Dr. King worked in St. Augustine, Florida, and other communities to combat racial segregation. In 1963, he continued to fight for a strong Civil Rights bill. He spoke of his Dream in his famous 1963 Washington, D.C., “I Have a Dream Speech.” The famous March on Washington was formed by a diversity of people. Thousands came into Washington, D.C. from all over the country who desired jobs and freedom. In that speech, he spoke about racial equality and the right of people to fight for justice. Later, four little girls were killed in a Birmingham Church in September 15, 1963. That was a very evil event. People were emotional. To this day, I can’t forget about that. Dr. King gave an emotional eulogy and he rightfully blamed people who were apathetic for the deaths of the four little girls not only the white racist murderers. He received the Nobel Peace Prize in 1964 and he continued to fight until the 1964 Civil Rights Act was passed. Later, he worked in Selma to defend voting rights. Other leaders including black women stood up in Selma to fight for human rights too. Malcolm X came into Selma to give a speech to the youth. He wanted people to stand up for their rights and he said that the Klan was a group of cowards. Unfortunately, Malcolm X died in February 21, 1965. LBJ signed the 1965 Voting Rights Act and the Watts rebellion in Los Angeles existed in the same year. After Selma and Watts, Dr. Martin Luther King Jr. more overtly talked about economic issues. He rightfully realized that ending segregation was not enough and that we need economic justice in order for us to be free. So, he understood that riots were the voice of the unheard (and that riots were in response to poverty, bad housing, economic injustices, police brutality, and racism) and the urban ghettoes need compassion and assistance not scapegoating. In 1966, he worked in Chicago to try to end housing discrimination, covert segregation practices, and an end to slum housing. The Chicago campaign was difficult, because the Daley machine wanted to stop King's revolutionary efforts. Dr. King gained token concession, but the events of Chicago solidified his opposition to economic injustice. He worked in other cities like Cleveland, Milwaukee, etc. In 1966, Dr. King discussed about the issue of Black Power. Kwame Ture and McKissick supported the call of Black Power in Mississippi in the protest after the shooting of James Meredith. Dr. Martin Luther King Jr. believed in Black Power's call for the uniting of economic and political power in the black community. Yet, Dr. King reject separatism. He felt that using Black Power just as a slogan wasn't enough. He believed in the view that Black is Beautiful. Kwame Ture and Dr. King disagreed on the issue of nonviolence, but they agreed with opposing the Vietnam War 100 percent. Then, he overtly criticized the war in Vietnam strongly by 1967. He criticized the Vietnam War in 1966, but he became more strongly opposed to it later it. His Riverside Church speech exposed the brutality and injustice of the Vietnam War. The Vietnam War not only stripped resources that could of been used to help Americans domestically. It was a war where villages were burned to the ground and where millions of human lives were killed under the basis of a lie (that lie dealt with the Gulf on Tonkin incident). He also organized the Poor Peoples Campaign in 1967 (which wanted the poor and the working class of all colors to come together in D.C. as a means for them to fight for a guaranteed annual income, for a living wage, for the federal government to intervene in eradicating poverty, and for a radical redistribution of economic and political power). He fought for the economic rights of Memphis Sanitation workers too in 1968. As he said, all labor has dignity. The striking sanitation workers wanted to be treated as men or as human beings. He was assassinated in April 4, 1968. Dr. King was only 39 years old. He was in the midst of leading another protest for the Memphis workers. Riots came in response to his death, but his Dream lives on. Since his death, massive changes occurred in America and the same problem of poverty is still a serious problem in the world. To this very day, Dr. King's relatives, friends, and allies continue in his work. His sons and daughters work to fight for justice too. We have to use our strength and our spirits to defeat injustice and promote justice for all.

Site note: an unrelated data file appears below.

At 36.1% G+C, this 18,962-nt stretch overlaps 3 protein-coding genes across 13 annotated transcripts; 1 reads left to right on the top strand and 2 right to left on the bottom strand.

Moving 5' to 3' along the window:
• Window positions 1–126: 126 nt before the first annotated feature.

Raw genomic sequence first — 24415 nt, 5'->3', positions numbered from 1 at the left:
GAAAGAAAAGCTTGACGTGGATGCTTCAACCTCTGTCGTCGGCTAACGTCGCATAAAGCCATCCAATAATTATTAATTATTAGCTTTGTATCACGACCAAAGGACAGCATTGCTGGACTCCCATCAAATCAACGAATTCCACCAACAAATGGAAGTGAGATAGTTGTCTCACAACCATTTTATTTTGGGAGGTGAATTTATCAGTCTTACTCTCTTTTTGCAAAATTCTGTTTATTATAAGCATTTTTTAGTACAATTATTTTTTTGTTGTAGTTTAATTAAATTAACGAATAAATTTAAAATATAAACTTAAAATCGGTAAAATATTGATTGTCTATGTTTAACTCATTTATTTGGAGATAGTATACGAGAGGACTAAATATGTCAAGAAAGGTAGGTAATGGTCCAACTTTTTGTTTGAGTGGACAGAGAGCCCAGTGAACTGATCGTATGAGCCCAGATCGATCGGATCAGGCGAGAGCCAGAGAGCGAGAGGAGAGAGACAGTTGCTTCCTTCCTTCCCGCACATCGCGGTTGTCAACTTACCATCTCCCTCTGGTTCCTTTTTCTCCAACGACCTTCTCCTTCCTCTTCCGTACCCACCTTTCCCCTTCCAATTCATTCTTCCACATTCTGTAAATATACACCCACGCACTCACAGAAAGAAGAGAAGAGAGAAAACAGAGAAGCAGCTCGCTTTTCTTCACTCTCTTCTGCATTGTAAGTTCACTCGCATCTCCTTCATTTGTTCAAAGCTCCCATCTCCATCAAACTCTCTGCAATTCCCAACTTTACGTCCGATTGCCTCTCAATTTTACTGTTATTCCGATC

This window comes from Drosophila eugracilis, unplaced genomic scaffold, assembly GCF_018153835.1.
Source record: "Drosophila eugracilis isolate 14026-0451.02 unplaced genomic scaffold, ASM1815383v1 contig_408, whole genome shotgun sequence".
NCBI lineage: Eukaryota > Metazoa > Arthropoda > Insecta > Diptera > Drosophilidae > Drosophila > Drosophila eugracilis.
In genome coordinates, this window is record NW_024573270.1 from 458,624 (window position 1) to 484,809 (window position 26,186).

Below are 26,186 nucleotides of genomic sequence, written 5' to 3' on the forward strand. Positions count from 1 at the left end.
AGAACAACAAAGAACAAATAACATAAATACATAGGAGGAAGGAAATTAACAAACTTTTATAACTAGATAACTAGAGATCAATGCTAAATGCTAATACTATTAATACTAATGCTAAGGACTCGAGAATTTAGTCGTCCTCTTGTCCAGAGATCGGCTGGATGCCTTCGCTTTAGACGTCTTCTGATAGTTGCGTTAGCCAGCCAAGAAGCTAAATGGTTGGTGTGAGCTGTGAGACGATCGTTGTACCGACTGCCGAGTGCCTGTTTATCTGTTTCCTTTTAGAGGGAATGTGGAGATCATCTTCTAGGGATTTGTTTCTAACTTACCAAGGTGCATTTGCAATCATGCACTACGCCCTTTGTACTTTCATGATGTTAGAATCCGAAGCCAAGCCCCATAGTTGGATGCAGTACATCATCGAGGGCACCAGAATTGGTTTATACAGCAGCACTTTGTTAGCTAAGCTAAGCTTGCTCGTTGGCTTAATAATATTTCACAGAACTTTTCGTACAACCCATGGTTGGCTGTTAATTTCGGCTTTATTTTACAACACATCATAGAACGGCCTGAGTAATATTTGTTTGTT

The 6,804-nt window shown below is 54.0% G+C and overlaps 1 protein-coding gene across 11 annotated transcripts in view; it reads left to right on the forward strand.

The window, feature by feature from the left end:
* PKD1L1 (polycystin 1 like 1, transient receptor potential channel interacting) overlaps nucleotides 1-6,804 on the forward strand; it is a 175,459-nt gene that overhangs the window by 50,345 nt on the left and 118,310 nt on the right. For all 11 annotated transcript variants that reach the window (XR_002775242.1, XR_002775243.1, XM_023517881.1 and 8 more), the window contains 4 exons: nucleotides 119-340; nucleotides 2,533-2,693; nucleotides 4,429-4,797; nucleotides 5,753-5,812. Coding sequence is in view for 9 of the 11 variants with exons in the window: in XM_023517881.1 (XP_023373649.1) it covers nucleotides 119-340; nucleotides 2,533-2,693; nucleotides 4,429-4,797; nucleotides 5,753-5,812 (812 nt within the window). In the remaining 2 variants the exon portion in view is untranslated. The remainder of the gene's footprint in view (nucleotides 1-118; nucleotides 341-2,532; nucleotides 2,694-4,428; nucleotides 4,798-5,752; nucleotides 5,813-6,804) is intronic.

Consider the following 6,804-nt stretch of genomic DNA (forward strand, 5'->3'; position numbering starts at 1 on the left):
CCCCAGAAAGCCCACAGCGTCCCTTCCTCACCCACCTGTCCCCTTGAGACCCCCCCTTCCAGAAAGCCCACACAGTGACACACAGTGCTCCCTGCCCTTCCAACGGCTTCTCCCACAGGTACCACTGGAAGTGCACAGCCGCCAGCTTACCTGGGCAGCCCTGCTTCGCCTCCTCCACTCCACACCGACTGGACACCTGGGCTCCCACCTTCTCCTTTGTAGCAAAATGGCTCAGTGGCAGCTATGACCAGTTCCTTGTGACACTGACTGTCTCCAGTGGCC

There is the problem of housing and homelessness in New York City. De Blasio is the new mayor of NYC. These problems have existed long before De Blasio was elected as mayor. For the 12 years of the tenure of the previous mayor and billionaire Michael Bloomberg, the city’s homeless population increased between 60 and 71 percent (which depends on the source of the statistics). The Coalition of the Homeless reported at the end of 2013 that 53,331 people were sleeping in city homeless shelters.  After one year of the de Blasio administration, the total was 58,469, an increase of nearly 10 percent. This doesn’t count for the people sleeping on the street. That number is officially estimated at 3,300. Homeless advocates have mentioned that the total number is higher. The de Blasio administration has opened 23 new homeless shelters, barely keeping pace with the rise in the homeless population. NYC has the largest concentration of billionaires in the world. There 103 billionaires in 2014 up from 96 from the previous year. Massive income inequality contributes to poverty. Powerful real estate interests have done nothing radical to address homelessness and the lack of affordable housing. The current mayor made a pledge to build and preserve 200,000 units of affordable housing over an eight year period. The substance of this vague formulation was a pledge to give $8 billion in city funds to private developers. He had appointed a Wall Street insider at Goldman Sachs, Alicia Glen, as NYC’s deputy mayor for housing and economic development.  The plan is focused on providing tax breaks and other incentives to private landlords and developers as inducements for them to provide “affordable” housing, including the infamous “poor door” buildings in which the wealthy have entirely separate entrances and a variety of amenities (e.g. gym facilities) not available to the ordinary tenants. Rising housing costs contribute to the rise of homelessness. Some monthly rents are from $1,561-$1997 for a studio to $2,729-$4,346 for a three bedroom apartment. These problems exist not only in the Bronx, but in Brooklyn, Queens, etc. Mayor De Blasio has reportedly rejected a proposed luxury tax on absentee landlord and pieds-à-terre properties. Sending money to a select real estate developers and landlords will not solve this problem. What will solve this problem is the taxing of the super wealthy in a higher level, the ending of loopholes, and forming more programs to address homelessness including poverty.